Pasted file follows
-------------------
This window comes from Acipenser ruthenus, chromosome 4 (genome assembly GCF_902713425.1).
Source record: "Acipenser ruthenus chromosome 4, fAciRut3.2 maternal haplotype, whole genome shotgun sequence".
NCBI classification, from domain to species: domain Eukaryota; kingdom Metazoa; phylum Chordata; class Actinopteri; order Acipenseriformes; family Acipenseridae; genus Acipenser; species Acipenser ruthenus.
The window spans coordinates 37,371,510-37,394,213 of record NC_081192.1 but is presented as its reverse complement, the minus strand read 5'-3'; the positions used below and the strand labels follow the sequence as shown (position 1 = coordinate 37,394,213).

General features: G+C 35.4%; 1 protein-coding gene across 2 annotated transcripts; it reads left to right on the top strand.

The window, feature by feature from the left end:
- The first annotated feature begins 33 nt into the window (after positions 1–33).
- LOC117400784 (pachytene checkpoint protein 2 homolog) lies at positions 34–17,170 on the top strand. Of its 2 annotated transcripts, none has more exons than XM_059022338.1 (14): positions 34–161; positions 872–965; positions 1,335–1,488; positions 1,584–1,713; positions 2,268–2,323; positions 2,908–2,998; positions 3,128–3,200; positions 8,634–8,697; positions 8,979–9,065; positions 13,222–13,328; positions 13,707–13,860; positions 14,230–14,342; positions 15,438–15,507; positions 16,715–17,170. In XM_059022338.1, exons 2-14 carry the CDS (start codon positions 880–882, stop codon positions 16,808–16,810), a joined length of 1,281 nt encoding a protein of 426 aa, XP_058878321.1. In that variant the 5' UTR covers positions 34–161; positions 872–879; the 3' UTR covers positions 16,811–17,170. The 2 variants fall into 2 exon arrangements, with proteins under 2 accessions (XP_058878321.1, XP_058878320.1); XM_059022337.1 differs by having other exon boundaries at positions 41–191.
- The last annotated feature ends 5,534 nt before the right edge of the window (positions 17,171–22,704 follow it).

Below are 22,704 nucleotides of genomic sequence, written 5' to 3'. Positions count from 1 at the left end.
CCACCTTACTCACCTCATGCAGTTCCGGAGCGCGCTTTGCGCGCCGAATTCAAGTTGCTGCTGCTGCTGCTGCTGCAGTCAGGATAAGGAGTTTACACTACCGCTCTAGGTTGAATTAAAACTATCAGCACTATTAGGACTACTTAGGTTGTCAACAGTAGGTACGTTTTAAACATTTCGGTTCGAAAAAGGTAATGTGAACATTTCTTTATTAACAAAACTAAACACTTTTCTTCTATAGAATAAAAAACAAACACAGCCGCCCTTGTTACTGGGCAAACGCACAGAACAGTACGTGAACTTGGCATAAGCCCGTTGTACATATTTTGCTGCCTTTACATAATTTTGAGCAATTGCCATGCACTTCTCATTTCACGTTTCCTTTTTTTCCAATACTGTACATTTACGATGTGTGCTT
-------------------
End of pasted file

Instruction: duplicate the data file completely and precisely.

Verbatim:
This window comes from Acipenser ruthenus, chromosome 4 (genome assembly GCF_902713425.1).
Source record: "Acipenser ruthenus chromosome 4, fAciRut3.2 maternal haplotype, whole genome shotgun sequence".
NCBI classification, from domain to species: domain Eukaryota; kingdom Metazoa; phylum Chordata; class Actinopteri; order Acipenseriformes; family Acipenseridae; genus Acipenser; species Acipenser ruthenus.
The window spans coordinates 37,371,510-37,394,213 of record NC_081192.1 but is presented as its reverse complement, the minus strand read 5'-3'; the positions used below and the strand labels follow the sequence as shown (position 1 = coordinate 37,394,213).

General features: G+C 35.4%; 1 protein-coding gene across 2 annotated transcripts; it reads left to right on the top strand.

The window, feature by feature from the left end:
- The first annotated feature begins 33 nt into the window (after positions 1–33).
- LOC117400784 (pachytene checkpoint protein 2 homolog) lies at positions 34–17,170 on the top strand. Of its 2 annotated transcripts, none has more exons than XM_059022338.1 (14): positions 34–161; positions 872–965; positions 1,335–1,488; positions 1,584–1,713; positions 2,268–2,323; positions 2,908–2,998; positions 3,128–3,200; positions 8,634–8,697; positions 8,979–9,065; positions 13,222–13,328; positions 13,707–13,860; positions 14,230–14,342; positions 15,438–15,507; positions 16,715–17,170. In XM_059022338.1, exons 2-14 carry the CDS (start codon positions 880–882, stop codon positions 16,808–16,810), a joined length of 1,281 nt encoding a protein of 426 aa, XP_058878321.1. In that variant the 5' UTR covers positions 34–161; positions 872–879; the 3' UTR covers positions 16,811–17,170. The 2 variants fall into 2 exon arrangements, with proteins under 2 accessions (XP_058878321.1, XP_058878320.1); XM_059022337.1 differs by having other exon boundaries at positions 41–191.
- The last annotated feature ends 5,534 nt before the right edge of the window (positions 17,171–22,704 follow it).

Below are 22,704 nucleotides of genomic sequence, written 5' to 3'. Positions count from 1 at the left end.
CCACCTTACTCACCTCATGCAGTTCCGGAGCGCGCTTTGCGCGCCGAATTCAAGTTGCTGCTGCTGCTGCTGCTGCAGTCAGGATAAGGAGTTTACACTACCGCTCTAGGTTGAATTAAAACTATCAGCACTATTAGGACTACTTAGGTTGTCAACAGTAGGTACGTTTTAAACATTTCGGTTCGAAAAAGGTAATGTGAACATTTCTTTATTAACAAAACTAAACACTTTTCTTCTATAGAATAAAAAACAAACACAGCCGCCCTTGTTACTGGGCAAACGCACAGAACAGTACGTGAACTTGGCATAAGCCCGTTGTACATATTTTGCTGCCTTTACATAATTTTGAGCAATTGCCATGCACTTCTCATTTCACGTTTCCTTTTTTTCCAATACTGTACATTTACGATGTGTGCTT